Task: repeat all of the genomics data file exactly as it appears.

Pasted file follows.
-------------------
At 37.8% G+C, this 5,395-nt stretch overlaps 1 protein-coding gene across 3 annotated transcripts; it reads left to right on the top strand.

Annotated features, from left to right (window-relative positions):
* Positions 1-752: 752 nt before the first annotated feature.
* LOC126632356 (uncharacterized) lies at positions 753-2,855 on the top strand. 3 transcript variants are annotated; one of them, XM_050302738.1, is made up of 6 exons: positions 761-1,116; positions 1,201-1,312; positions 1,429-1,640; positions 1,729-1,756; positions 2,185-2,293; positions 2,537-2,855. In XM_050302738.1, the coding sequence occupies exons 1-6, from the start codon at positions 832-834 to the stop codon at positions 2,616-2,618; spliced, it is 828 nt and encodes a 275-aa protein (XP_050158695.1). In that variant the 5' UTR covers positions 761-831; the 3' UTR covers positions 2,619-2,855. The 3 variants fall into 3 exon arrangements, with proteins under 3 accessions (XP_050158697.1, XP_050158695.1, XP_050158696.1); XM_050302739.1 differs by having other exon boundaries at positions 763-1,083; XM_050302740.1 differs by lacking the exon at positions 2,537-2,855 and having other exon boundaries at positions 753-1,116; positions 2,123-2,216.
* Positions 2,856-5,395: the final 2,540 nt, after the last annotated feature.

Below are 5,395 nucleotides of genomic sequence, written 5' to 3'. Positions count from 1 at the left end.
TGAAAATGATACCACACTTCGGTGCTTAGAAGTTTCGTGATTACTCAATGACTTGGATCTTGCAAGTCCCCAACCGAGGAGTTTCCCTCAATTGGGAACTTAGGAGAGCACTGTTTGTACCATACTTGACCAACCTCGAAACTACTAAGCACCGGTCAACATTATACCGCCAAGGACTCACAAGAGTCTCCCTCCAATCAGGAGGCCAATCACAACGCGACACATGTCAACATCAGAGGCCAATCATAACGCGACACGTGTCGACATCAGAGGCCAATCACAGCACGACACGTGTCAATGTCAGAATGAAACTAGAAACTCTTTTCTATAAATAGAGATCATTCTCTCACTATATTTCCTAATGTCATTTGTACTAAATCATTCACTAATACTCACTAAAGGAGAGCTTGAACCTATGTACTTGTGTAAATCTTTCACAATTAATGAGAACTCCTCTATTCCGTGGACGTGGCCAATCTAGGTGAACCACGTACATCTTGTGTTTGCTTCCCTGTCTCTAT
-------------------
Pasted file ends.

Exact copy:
At 37.8% G+C, this 5,395-nt stretch overlaps 1 protein-coding gene across 3 annotated transcripts; it reads left to right on the top strand.

Annotated features, from left to right (window-relative positions):
* Positions 1-752: 752 nt before the first annotated feature.
* LOC126632356 (uncharacterized) lies at positions 753-2,855 on the top strand. 3 transcript variants are annotated; one of them, XM_050302738.1, is made up of 6 exons: positions 761-1,116; positions 1,201-1,312; positions 1,429-1,640; positions 1,729-1,756; positions 2,185-2,293; positions 2,537-2,855. In XM_050302738.1, the coding sequence occupies exons 1-6, from the start codon at positions 832-834 to the stop codon at positions 2,616-2,618; spliced, it is 828 nt and encodes a 275-aa protein (XP_050158695.1). In that variant the 5' UTR covers positions 761-831; the 3' UTR covers positions 2,619-2,855. The 3 variants fall into 3 exon arrangements, with proteins under 3 accessions (XP_050158697.1, XP_050158695.1, XP_050158696.1); XM_050302739.1 differs by having other exon boundaries at positions 763-1,083; XM_050302740.1 differs by lacking the exon at positions 2,537-2,855 and having other exon boundaries at positions 753-1,116; positions 2,123-2,216.
* Positions 2,856-5,395: the final 2,540 nt, after the last annotated feature.

Below are 5,395 nucleotides of genomic sequence, written 5' to 3'. Positions count from 1 at the left end.
TGAAAATGATACCACACTTCGGTGCTTAGAAGTTTCGTGATTACTCAATGACTTGGATCTTGCAAGTCCCCAACCGAGGAGTTTCCCTCAATTGGGAACTTAGGAGAGCACTGTTTGTACCATACTTGACCAACCTCGAAACTACTAAGCACCGGTCAACATTATACCGCCAAGGACTCACAAGAGTCTCCCTCCAATCAGGAGGCCAATCACAACGCGACACATGTCAACATCAGAGGCCAATCATAACGCGACACGTGTCGACATCAGAGGCCAATCACAGCACGACACGTGTCAATGTCAGAATGAAACTAGAAACTCTTTTCTATAAATAGAGATCATTCTCTCACTATATTTCCTAATGTCATTTGTACTAAATCATTCACTAATACTCACTAAAGGAGAGCTTGAACCTATGTACTTGTGTAAATCTTTCACAATTAATGAGAACTCCTCTATTCCGTGGACGTGGCCAATCTAGGTGAACCACGTACATCTTGTGTTTGCTTCCCTGTCTCTAT